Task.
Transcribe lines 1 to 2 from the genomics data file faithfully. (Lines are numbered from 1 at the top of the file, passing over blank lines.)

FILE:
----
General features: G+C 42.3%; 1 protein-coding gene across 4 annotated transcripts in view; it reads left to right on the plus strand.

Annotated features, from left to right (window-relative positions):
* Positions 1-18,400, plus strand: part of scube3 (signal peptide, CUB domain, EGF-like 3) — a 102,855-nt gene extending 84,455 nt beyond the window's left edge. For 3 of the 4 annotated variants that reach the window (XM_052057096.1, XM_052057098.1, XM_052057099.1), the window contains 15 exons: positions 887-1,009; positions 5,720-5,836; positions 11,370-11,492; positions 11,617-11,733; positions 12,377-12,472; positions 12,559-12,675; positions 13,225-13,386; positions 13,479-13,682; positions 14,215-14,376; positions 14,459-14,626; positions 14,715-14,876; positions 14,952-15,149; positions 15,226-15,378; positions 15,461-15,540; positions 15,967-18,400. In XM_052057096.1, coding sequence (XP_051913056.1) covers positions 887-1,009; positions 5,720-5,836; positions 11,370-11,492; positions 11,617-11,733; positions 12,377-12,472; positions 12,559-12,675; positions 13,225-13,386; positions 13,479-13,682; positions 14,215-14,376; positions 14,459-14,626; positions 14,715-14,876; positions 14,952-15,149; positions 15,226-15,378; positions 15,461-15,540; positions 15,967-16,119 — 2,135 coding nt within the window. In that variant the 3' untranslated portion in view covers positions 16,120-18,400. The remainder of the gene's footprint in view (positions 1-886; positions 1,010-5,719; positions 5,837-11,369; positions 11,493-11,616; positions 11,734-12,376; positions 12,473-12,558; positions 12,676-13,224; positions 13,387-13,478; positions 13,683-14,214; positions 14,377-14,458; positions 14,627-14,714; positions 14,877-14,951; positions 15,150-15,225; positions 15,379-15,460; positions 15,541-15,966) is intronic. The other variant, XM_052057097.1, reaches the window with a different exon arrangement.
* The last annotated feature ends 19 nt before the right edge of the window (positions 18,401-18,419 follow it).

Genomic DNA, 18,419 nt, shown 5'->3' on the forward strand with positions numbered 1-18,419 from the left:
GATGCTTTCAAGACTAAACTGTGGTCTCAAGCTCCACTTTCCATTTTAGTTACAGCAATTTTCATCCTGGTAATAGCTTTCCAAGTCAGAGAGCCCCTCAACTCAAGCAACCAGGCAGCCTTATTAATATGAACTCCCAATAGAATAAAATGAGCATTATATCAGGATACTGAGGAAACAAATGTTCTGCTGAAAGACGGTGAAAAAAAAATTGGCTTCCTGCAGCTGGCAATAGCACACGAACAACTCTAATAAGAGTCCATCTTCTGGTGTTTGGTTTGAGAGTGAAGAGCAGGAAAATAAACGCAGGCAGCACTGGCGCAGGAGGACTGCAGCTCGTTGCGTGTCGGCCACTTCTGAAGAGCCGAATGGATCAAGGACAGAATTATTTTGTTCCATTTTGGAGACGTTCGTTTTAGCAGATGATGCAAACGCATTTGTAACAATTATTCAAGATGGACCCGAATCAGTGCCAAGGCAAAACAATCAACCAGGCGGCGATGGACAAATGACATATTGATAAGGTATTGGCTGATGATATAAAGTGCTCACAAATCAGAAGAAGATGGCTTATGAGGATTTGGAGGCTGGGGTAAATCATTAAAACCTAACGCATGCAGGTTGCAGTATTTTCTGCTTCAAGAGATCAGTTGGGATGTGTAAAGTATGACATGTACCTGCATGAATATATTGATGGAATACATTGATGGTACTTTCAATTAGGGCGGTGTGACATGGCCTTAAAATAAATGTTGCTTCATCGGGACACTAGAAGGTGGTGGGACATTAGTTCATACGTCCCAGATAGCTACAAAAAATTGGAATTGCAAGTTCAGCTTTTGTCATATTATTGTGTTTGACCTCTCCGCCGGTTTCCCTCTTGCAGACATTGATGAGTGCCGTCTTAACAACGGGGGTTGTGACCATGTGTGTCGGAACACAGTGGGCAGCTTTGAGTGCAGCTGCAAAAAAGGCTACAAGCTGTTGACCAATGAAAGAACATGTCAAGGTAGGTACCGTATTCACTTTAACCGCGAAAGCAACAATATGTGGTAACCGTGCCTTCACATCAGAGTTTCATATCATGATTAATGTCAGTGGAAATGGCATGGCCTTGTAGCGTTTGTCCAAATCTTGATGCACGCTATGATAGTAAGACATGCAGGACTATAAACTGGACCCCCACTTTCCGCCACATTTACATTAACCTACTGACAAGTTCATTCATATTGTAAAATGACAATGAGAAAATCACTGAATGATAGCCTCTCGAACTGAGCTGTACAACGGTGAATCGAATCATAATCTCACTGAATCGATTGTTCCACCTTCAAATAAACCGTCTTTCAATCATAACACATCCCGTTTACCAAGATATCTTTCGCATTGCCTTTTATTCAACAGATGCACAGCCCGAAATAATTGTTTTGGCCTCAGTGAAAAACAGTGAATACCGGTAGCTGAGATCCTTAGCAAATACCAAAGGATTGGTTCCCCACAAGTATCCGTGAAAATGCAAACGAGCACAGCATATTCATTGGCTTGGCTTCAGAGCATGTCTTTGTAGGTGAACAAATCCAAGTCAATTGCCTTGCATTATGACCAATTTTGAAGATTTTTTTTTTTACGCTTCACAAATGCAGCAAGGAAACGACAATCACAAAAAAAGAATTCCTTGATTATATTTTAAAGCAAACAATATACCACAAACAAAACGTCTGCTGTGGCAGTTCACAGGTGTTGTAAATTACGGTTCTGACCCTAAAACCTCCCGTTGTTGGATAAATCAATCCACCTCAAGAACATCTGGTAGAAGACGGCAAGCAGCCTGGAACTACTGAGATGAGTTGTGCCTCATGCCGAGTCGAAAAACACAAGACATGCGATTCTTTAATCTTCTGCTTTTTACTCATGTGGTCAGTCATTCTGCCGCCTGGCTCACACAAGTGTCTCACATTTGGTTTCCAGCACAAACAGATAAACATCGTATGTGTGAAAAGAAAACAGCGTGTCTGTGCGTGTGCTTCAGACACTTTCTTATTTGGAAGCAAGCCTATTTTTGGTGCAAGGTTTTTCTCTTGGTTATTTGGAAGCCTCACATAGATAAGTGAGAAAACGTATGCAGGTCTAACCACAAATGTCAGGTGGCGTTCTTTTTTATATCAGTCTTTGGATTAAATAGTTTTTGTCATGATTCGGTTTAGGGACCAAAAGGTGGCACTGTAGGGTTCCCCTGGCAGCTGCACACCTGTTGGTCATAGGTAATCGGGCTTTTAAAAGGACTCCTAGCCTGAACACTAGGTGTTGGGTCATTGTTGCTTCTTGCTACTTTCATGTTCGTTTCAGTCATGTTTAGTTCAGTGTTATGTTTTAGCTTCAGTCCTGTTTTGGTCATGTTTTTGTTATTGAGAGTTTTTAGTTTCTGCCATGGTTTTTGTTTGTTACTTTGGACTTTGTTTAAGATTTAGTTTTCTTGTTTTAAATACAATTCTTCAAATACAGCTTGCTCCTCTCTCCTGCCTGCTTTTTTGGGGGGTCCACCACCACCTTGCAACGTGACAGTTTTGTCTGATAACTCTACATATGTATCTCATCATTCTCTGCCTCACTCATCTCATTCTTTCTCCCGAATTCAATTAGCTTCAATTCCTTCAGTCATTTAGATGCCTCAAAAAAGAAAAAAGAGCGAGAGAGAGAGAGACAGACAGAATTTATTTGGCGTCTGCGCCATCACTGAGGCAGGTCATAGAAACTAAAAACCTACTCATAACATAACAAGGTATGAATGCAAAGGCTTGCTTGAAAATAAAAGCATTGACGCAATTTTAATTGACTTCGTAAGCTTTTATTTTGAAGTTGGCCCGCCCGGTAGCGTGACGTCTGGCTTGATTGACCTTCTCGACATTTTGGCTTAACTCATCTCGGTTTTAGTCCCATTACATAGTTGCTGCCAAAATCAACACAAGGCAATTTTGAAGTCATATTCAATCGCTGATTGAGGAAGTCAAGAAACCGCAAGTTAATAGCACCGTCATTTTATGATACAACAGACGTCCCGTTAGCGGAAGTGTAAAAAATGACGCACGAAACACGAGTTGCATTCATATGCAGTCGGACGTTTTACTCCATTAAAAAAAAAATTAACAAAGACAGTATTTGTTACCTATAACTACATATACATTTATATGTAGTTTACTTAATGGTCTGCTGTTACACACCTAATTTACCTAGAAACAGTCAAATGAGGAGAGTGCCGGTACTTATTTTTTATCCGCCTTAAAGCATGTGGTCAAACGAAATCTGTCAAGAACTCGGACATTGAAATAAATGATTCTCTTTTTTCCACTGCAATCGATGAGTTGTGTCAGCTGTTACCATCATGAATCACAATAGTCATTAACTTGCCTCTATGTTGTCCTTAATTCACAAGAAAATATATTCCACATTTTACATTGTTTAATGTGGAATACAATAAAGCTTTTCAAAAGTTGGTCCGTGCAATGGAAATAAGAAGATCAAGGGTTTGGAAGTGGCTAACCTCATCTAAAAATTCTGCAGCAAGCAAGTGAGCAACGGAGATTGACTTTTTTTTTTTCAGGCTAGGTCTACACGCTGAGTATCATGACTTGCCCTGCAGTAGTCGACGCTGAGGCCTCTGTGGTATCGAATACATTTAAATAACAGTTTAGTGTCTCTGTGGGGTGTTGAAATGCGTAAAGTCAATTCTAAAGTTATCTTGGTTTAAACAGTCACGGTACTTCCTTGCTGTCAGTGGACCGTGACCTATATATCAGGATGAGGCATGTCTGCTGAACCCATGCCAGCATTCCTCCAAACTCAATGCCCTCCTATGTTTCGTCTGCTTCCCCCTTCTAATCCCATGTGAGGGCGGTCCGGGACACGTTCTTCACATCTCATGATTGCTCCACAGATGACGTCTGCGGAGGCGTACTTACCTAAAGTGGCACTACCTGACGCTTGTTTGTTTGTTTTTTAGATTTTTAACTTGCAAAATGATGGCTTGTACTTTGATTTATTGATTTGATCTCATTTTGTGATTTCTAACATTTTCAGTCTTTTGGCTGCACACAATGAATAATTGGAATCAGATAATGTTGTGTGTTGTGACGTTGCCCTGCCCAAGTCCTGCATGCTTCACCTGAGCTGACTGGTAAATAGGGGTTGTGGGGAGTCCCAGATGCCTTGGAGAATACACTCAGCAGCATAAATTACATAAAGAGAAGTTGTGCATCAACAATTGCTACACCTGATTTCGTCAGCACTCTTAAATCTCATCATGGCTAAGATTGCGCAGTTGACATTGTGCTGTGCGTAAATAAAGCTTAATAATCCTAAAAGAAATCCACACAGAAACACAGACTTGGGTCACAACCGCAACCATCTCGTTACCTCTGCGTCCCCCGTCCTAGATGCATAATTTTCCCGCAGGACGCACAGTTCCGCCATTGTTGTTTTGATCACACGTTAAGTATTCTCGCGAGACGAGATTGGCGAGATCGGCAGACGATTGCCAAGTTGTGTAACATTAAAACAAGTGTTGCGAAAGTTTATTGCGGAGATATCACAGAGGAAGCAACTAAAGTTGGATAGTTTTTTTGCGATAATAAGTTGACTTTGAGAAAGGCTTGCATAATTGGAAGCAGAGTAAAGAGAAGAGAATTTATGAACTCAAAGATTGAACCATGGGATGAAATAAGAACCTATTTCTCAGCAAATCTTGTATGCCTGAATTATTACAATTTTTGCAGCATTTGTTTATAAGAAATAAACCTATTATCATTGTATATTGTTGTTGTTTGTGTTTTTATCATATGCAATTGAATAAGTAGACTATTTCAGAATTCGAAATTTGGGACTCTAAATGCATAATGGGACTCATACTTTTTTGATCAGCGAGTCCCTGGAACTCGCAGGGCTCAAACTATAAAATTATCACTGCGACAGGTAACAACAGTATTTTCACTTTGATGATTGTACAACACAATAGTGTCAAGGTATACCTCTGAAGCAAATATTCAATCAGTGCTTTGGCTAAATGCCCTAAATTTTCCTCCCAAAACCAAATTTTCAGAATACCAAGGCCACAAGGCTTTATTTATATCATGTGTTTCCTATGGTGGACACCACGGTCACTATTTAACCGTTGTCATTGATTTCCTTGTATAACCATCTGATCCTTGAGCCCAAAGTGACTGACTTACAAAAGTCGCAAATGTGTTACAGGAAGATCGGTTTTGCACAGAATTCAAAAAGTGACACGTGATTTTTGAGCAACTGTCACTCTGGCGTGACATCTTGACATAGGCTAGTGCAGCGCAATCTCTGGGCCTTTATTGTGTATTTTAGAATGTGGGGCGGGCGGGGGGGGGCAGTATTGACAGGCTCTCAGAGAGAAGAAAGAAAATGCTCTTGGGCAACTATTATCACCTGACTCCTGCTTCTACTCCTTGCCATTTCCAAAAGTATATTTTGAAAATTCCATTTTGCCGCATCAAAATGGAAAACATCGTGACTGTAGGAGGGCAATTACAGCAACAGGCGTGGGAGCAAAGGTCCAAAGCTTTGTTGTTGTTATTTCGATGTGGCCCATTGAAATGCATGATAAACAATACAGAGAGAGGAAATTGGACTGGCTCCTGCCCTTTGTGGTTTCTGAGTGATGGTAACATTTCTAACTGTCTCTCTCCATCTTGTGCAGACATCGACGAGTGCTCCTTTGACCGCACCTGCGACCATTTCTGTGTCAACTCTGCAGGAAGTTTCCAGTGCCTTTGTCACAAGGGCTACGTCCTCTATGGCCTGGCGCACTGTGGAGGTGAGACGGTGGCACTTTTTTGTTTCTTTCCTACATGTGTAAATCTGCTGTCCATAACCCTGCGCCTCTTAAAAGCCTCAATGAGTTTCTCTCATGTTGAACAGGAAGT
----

General features: G+C 42.3%; 1 protein-coding gene across 4 annotated transcripts in view; it reads left to right on the plus strand.

Annotated features, from left to right (window-relative positions):